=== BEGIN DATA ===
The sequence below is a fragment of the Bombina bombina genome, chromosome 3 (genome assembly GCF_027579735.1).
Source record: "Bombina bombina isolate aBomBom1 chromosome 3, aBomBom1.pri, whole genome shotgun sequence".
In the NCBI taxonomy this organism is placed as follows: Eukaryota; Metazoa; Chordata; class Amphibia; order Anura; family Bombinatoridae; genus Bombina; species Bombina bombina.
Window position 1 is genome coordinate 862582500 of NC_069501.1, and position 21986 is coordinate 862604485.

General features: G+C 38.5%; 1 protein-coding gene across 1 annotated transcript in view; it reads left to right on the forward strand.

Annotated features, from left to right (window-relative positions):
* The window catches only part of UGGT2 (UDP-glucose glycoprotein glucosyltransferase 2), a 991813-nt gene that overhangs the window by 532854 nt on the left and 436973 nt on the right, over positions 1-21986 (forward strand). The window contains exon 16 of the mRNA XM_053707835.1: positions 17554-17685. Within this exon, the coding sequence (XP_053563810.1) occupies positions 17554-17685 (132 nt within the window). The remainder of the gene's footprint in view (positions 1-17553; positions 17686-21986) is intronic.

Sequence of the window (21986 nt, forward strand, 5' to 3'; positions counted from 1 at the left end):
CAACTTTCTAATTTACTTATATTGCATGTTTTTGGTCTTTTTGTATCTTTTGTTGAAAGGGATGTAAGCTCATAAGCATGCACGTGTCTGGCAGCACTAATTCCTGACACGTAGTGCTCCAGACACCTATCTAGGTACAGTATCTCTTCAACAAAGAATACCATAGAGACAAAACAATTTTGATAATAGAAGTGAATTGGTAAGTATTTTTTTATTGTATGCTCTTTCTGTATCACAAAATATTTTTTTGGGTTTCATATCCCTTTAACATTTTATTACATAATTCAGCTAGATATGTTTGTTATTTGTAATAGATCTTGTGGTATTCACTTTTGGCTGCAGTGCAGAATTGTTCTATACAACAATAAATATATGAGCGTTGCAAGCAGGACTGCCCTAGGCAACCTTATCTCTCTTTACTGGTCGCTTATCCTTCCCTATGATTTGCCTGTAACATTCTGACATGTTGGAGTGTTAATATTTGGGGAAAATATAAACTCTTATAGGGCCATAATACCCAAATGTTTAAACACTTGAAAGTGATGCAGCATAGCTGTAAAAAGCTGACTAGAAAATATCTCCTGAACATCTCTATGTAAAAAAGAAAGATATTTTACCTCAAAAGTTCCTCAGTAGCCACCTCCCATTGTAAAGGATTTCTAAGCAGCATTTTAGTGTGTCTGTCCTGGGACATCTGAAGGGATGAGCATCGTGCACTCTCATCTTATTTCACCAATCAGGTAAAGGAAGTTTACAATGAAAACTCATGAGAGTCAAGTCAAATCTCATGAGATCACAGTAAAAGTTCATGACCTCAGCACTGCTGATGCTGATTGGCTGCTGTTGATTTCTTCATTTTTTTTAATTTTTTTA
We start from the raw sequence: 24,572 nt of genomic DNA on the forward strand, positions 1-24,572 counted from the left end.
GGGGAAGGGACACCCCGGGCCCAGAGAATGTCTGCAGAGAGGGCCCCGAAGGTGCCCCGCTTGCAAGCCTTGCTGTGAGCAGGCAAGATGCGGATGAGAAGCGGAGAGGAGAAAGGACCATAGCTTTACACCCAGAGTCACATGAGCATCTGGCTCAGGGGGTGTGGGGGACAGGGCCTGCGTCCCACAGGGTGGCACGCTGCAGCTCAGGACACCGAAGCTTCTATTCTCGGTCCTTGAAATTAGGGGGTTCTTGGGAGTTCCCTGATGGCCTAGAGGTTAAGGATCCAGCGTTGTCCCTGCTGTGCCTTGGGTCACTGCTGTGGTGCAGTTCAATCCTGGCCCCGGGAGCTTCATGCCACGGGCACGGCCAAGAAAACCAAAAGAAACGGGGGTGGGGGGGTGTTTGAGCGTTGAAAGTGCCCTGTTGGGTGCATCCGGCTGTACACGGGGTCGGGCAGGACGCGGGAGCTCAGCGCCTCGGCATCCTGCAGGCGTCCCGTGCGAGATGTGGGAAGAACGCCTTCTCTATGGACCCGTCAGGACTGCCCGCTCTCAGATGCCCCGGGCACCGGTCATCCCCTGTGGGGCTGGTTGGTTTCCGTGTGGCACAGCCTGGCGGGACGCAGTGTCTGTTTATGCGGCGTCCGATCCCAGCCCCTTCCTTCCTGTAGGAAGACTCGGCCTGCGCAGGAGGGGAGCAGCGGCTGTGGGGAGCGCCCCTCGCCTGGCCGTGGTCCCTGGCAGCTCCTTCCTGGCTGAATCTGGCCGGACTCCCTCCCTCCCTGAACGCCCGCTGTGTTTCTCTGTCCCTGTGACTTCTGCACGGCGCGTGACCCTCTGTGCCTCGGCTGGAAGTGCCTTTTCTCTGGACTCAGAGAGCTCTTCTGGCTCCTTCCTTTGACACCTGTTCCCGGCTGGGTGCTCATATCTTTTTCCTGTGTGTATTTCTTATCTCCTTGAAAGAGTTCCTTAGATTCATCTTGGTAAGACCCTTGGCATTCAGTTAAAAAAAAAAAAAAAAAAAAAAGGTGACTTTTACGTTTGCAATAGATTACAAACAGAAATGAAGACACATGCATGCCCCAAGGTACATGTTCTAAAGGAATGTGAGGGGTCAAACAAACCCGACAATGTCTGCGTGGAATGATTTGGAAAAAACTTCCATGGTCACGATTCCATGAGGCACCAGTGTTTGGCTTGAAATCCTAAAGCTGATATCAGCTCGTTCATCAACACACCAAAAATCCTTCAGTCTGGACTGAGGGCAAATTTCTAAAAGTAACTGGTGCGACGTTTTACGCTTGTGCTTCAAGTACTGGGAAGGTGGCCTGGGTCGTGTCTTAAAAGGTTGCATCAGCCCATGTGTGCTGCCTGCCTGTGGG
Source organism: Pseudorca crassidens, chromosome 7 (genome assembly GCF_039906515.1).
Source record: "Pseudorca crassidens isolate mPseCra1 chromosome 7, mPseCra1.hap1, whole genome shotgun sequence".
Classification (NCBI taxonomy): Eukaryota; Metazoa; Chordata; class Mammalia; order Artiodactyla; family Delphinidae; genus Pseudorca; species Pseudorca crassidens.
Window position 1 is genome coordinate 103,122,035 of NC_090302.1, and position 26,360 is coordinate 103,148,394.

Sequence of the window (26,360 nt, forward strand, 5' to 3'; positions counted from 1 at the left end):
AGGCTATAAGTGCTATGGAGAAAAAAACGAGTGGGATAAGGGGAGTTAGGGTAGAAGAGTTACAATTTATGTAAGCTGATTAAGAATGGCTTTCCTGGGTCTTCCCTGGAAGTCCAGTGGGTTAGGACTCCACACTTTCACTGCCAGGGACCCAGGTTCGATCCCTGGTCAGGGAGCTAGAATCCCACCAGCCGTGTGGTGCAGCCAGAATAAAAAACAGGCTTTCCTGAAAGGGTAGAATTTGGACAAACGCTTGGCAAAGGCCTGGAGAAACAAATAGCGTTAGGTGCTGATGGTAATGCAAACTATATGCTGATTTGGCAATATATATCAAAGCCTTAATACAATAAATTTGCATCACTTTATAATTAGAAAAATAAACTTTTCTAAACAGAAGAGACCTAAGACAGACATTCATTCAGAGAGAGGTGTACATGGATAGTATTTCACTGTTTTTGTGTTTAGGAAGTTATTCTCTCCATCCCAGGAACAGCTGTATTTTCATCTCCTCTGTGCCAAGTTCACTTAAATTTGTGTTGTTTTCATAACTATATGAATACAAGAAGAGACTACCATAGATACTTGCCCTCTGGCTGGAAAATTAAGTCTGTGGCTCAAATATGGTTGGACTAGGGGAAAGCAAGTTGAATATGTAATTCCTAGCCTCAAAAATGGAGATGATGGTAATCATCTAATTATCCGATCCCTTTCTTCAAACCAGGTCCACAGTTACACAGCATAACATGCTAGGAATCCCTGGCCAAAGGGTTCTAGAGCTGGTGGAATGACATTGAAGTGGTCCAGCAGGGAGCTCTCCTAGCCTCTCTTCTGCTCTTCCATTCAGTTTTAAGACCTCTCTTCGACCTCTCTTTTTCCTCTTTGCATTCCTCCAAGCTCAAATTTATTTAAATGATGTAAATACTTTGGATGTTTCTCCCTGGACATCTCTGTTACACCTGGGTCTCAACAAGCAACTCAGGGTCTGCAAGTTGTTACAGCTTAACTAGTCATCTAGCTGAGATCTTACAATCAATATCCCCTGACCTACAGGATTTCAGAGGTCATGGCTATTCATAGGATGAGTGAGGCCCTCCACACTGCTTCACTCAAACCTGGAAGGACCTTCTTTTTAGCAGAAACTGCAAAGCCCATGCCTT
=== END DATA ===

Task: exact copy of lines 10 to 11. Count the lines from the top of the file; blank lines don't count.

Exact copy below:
We start from the raw sequence: 24,572 nt of genomic DNA on the forward strand, positions 1-24,572 counted from the left end.
GGGGAAGGGACACCCCGGGCCCAGAGAATGTCTGCAGAGAGGGCCCCGAAGGTGCCCCGCTTGCAAGCCTTGCTGTGAGCAGGCAAGATGCGGATGAGAAGCGGAGAGGAGAAAGGACCATAGCTTTACACCCAGAGTCACATGAGCATCTGGCTCAGGGGGTGTGGGGGACAGGGCCTGCGTCCCACAGGGTGGCACGCTGCAGCTCAGGACACCGAAGCTTCTATTCTCGGTCCTTGAAATTAGGGGGTTCTTGGGAGTTCCCTGATGGCCTAGAGGTTAAGGATCCAGCGTTGTCCCTGCTGTGCCTTGGGTCACTGCTGTGGTGCAGTTCAATCCTGGCCCCGGGAGCTTCATGCCACGGGCACGGCCAAGAAAACCAAAAGAAACGGGGGTGGGGGGGTGTTTGAGCGTTGAAAGTGCCCTGTTGGGTGCATCCGGCTGTACACGGGGTCGGGCAGGACGCGGGAGCTCAGCGCCTCGGCATCCTGCAGGCGTCCCGTGCGAGATGTGGGAAGAACGCCTTCTCTATGGACCCGTCAGGACTGCCCGCTCTCAGATGCCCCGGGCACCGGTCATCCCCTGTGGGGCTGGTTGGTTTCCGTGTGGCACAGCCTGGCGGGACGCAGTGTCTGTTTATGCGGCGTCCGATCCCAGCCCCTTCCTTCCTGTAGGAAGACTCGGCCTGCGCAGGAGGGGAGCAGCGGCTGTGGGGAGCGCCCCTCGCCTGGCCGTGGTCCCTGGCAGCTCCTTCCTGGCTGAATCTGGCCGGACTCCCTCCCTCCCTGAACGCCCGCTGTGTTTCTCTGTCCCTGTGACTTCTGCACGGCGCGTGACCCTCTGTGCCTCGGCTGGAAGTGCCTTTTCTCTGGACTCAGAGAGCTCTTCTGGCTCCTTCCTTTGACACCTGTTCCCGGCTGGGTGCTCATATCTTTTTCCTGTGTGTATTTCTTATCTCCTTGAAAGAGTTCCTTAGATTCATCTTGGTAAGACCCTTGGCATTCAGTTAAAAAAAAAAAAAAAAAAAAAAGGTGACTTTTACGTTTGCAATAGATTACAAACAGAAATGAAGACACATGCATGCCCCAAGGTACATGTTCTAAAGGAATGTGAGGGGTCAAACAAACCCGACAATGTCTGCGTGGAATGATTTGGAAAAAACTTCCATGGTCACGATTCCATGAGGCACCAGTGTTTGGCTTGAAATCCTAAAGCTGATATCAGCTCGTTCATCAACACACCAAAAATCCTTCAGTCTGGACTGAGGGCAAATTTCTAAAAGTAACTGGTGCGACGTTTTACGCTTGTGCTTCAAGTACTGGGAAGGTGGCCTGGGTCGTGTCTTAAAAGGTTGCATCAGCCCATGTGTGCTGCCTGCCTGTGGG